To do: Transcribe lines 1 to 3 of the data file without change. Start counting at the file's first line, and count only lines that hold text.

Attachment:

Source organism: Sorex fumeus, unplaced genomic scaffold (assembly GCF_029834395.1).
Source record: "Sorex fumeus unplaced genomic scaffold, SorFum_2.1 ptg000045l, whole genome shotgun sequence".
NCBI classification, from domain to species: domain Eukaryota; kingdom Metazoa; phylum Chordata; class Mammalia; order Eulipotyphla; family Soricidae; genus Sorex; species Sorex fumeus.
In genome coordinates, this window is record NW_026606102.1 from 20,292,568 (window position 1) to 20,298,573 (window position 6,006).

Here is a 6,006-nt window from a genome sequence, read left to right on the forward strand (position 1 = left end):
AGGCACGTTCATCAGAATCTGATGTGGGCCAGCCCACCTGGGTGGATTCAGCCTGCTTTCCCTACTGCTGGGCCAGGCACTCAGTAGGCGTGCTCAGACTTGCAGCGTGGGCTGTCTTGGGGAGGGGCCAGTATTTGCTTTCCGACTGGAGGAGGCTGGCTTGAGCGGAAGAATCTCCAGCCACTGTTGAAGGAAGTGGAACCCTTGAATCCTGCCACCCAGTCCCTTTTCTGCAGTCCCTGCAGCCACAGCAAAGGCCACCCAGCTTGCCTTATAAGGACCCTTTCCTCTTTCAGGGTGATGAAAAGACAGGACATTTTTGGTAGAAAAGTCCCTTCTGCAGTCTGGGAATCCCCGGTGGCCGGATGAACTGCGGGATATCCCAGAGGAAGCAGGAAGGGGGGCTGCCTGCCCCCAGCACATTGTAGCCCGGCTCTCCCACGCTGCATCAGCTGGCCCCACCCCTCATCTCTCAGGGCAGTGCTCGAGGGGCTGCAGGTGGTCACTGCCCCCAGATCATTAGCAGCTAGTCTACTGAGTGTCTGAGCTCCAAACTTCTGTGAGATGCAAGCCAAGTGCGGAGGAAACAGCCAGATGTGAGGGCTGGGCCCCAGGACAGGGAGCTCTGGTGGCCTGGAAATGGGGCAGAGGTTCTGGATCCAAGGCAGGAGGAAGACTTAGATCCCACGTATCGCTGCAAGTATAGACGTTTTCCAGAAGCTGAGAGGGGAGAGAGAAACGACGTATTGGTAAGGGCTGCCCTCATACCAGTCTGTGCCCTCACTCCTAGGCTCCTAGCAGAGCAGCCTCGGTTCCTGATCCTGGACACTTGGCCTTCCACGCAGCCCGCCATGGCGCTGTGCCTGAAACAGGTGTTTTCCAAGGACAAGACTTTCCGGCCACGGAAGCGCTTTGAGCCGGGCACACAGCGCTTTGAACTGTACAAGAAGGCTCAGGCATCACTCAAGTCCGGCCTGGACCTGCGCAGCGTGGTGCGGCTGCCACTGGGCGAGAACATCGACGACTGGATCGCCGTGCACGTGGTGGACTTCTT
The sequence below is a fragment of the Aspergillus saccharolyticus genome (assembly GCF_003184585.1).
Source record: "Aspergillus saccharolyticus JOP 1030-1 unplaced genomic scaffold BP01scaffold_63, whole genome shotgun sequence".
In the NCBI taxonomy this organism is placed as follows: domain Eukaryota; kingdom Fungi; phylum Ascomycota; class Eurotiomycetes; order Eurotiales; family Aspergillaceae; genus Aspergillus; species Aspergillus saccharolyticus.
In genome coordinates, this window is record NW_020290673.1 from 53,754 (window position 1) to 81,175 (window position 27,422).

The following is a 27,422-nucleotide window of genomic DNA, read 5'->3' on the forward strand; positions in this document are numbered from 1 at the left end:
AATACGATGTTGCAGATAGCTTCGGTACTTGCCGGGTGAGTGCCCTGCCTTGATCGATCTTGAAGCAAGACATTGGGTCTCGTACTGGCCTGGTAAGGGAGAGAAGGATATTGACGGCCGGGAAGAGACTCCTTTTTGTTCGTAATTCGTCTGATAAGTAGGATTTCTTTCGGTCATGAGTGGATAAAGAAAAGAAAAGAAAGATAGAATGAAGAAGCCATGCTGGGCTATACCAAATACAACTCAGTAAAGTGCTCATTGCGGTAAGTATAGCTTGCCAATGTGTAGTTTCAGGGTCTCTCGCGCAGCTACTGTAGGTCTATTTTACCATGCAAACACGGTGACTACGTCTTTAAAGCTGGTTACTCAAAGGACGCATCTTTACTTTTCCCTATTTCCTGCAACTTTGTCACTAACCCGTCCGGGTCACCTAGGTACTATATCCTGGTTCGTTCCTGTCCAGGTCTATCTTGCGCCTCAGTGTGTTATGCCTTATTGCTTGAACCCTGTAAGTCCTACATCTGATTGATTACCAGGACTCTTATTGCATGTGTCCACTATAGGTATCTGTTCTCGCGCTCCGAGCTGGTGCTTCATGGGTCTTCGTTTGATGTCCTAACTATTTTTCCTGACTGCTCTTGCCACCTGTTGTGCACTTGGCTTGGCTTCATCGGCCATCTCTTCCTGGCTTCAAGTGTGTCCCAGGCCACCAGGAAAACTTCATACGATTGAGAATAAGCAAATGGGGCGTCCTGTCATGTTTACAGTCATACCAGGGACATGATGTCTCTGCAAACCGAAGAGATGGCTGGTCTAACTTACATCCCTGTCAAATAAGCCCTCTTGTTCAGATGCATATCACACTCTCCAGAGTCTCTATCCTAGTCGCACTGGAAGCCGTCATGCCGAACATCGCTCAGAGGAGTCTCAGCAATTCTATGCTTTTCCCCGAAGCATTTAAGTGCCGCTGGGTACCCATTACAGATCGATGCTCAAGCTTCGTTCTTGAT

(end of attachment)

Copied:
Source organism: Sorex fumeus, unplaced genomic scaffold (assembly GCF_029834395.1).
Source record: "Sorex fumeus unplaced genomic scaffold, SorFum_2.1 ptg000045l, whole genome shotgun sequence".
NCBI classification, from domain to species: domain Eukaryota; kingdom Metazoa; phylum Chordata; class Mammalia; order Eulipotyphla; family Soricidae; genus Sorex; species Sorex fumeus.